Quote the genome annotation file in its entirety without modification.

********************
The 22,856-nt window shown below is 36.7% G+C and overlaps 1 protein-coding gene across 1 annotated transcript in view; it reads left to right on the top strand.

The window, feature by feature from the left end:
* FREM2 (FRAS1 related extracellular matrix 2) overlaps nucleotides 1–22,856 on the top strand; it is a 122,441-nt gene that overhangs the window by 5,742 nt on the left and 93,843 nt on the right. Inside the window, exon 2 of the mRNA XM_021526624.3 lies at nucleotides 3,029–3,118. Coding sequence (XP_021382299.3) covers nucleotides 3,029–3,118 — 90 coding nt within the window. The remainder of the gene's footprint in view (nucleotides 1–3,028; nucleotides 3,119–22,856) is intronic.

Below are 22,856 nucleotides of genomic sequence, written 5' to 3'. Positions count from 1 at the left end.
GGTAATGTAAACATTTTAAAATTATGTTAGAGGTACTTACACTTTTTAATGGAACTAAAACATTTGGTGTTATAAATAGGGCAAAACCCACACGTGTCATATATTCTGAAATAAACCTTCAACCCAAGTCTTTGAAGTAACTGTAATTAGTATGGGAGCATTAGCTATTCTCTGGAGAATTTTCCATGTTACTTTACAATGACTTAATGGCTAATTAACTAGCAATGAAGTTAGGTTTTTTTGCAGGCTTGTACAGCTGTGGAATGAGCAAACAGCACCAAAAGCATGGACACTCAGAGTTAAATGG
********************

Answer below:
The 22,856-nt window shown below is 36.7% G+C and overlaps 1 protein-coding gene across 1 annotated transcript in view; it reads left to right on the top strand.

The window, feature by feature from the left end:
* FREM2 (FRAS1 related extracellular matrix 2) overlaps nucleotides 1–22,856 on the top strand; it is a 122,441-nt gene that overhangs the window by 5,742 nt on the left and 93,843 nt on the right. Inside the window, exon 2 of the mRNA XM_021526624.3 lies at nucleotides 3,029–3,118. Coding sequence (XP_021382299.3) covers nucleotides 3,029–3,118 — 90 coding nt within the window. The remainder of the gene's footprint in view (nucleotides 1–3,028; nucleotides 3,119–22,856) is intronic.

Below are 22,856 nucleotides of genomic sequence, written 5' to 3'. Positions count from 1 at the left end.
GGTAATGTAAACATTTTAAAATTATGTTAGAGGTACTTACACTTTTTAATGGAACTAAAACATTTGGTGTTATAAATAGGGCAAAACCCACACGTGTCATATATTCTGAAATAAACCTTCAACCCAAGTCTTTGAAGTAACTGTAATTAGTATGGGAGCATTAGCTATTCTCTGGAGAATTTTCCATGTTACTTTACAATGACTTAATGGCTAATTAACTAGCAATGAAGTTAGGTTTTTTTGCAGGCTTGTACAGCTGTGGAATGAGCAAACAGCACCAAAAGCATGGACACTCAGAGTTAAATGG